The second largest city of Colombia is clearly one of the most exciting places in South America regarding public space design.
Since its ascension to the mayor's office in 2004, Compromiso Ciudadano (an independent civic movement formed by academics, NGO professionals, businessmen and community organizations) carried away a bold urban planning scheme oriented to green and improve the city to encourage community building (plan which was extensively covered in the story, From World's Drug Capital to Green Oasis).
After eight years of leadership, the party was beat by the Partido Liberal last October and the new mayor, Anibal Gaviria, entered office in January 2012. Soon to prove his support of the strategy which worked so well for the city's PR in the past, Gaviria announced the Cinturon verde metropolitano (Metropolitan Green Belt): an ambitious project to build a 75 kilometers long (46 miles) park on the slopes of the Aburra Valley surrounding the city.
Apart from providing citizens with new recreation, education, sport and community-meeting facilities, the park will also be strategic in restricting the city's sprawl, since the areas intervened will be declared nature reserves. It will not be easy, since some of them already have development plans, and the government will have to relocate homes which are now in the slopes. (Asked by El Colombiano if this project will not in fact promote development, the mayor said that sprawl is caused by lack of control in the area, which will change with the park.)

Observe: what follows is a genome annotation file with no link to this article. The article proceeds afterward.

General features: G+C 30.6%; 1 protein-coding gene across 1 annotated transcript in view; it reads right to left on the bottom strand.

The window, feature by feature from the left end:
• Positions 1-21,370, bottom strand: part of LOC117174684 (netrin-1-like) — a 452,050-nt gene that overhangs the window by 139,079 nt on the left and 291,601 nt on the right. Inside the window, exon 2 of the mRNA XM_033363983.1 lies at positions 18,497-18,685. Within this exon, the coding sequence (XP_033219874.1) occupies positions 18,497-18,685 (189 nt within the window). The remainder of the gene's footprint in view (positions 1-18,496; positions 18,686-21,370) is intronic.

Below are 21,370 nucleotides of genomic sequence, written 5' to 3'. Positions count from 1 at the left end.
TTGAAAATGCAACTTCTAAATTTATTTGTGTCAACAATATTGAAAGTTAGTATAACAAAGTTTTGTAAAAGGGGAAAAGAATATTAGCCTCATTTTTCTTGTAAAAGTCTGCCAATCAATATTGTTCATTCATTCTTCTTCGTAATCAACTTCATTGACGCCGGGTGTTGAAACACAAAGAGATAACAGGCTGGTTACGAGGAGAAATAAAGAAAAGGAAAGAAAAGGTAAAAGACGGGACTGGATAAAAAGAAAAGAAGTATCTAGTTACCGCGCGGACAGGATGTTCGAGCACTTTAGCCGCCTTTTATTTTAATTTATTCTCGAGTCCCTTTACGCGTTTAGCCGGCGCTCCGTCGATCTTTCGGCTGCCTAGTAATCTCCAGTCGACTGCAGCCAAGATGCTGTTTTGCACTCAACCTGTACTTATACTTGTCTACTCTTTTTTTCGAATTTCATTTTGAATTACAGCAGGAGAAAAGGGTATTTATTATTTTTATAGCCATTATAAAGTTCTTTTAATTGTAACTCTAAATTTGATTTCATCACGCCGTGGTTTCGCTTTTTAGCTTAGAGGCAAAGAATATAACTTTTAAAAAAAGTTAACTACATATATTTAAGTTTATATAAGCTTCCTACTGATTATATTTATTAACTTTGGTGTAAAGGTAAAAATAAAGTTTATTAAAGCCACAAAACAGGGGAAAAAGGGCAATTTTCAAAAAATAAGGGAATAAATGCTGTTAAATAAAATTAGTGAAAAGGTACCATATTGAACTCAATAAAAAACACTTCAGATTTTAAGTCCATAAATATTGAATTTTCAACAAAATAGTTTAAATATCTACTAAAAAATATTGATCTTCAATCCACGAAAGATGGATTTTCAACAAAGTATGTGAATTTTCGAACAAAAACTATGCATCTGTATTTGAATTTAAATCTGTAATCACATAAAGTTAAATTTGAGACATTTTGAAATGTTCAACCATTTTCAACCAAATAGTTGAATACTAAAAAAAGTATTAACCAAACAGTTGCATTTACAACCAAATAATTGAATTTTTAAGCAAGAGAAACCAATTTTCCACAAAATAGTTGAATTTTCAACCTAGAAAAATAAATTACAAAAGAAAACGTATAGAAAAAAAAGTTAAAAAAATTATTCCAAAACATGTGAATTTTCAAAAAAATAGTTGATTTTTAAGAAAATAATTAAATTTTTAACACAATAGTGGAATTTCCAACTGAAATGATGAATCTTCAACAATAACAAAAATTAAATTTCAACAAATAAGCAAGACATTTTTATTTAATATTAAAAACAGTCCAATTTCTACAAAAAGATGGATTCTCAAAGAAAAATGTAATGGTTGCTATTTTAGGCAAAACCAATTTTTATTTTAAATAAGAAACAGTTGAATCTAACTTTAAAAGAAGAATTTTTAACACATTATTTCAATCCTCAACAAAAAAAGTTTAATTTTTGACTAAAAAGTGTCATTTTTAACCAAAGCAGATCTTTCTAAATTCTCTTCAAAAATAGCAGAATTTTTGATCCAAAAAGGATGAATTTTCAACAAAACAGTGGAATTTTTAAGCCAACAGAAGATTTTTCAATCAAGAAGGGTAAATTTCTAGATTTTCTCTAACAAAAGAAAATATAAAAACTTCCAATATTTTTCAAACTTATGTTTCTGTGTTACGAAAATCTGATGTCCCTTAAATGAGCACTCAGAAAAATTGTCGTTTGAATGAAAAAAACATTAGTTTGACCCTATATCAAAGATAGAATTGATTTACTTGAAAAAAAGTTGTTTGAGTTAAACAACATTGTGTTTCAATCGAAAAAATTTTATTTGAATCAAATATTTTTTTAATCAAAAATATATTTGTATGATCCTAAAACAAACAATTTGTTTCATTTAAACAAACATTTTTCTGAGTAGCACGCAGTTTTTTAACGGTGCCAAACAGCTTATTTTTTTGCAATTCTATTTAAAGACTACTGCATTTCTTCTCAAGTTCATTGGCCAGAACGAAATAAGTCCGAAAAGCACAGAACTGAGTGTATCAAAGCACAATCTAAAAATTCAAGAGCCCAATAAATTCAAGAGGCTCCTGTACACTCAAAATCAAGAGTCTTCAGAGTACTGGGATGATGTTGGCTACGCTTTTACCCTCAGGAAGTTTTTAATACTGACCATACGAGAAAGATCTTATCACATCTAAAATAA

With projected pedestrian paths, bikeways and electric-public-transport-only streets, the Cinturon Verde's cost is estimated in 500 thousand million Colombian pesos (283 billion US dollars), and will require cooperation between the state government and various mayor offices.
Given the vastness of the project, it will take decades to finish, but the government has committed to setting up the two first stretches (marked in red and yellow above), which will be connected to the city's metro cables.
In talk with TreeHugger, the Public Works office at the city government confirmed that the project will be built in four phases, the first two planned by this administration. They stated the project design should begin once the plan is approved by the Medellin Council at the end of May.
Technical and financial structures, along with the politic and normative agreements, are planned for this year, in which they also aim to finish the design and begin construction. Some sketches of the park design are being prepared but have not been released.
It's an interesting take on tackling sprawl, and an exciting project to watch moving forward. Even if some South American countries are guilty of announcing grandiose plans that never see completion, Medellin's recent history shows good promise for this one.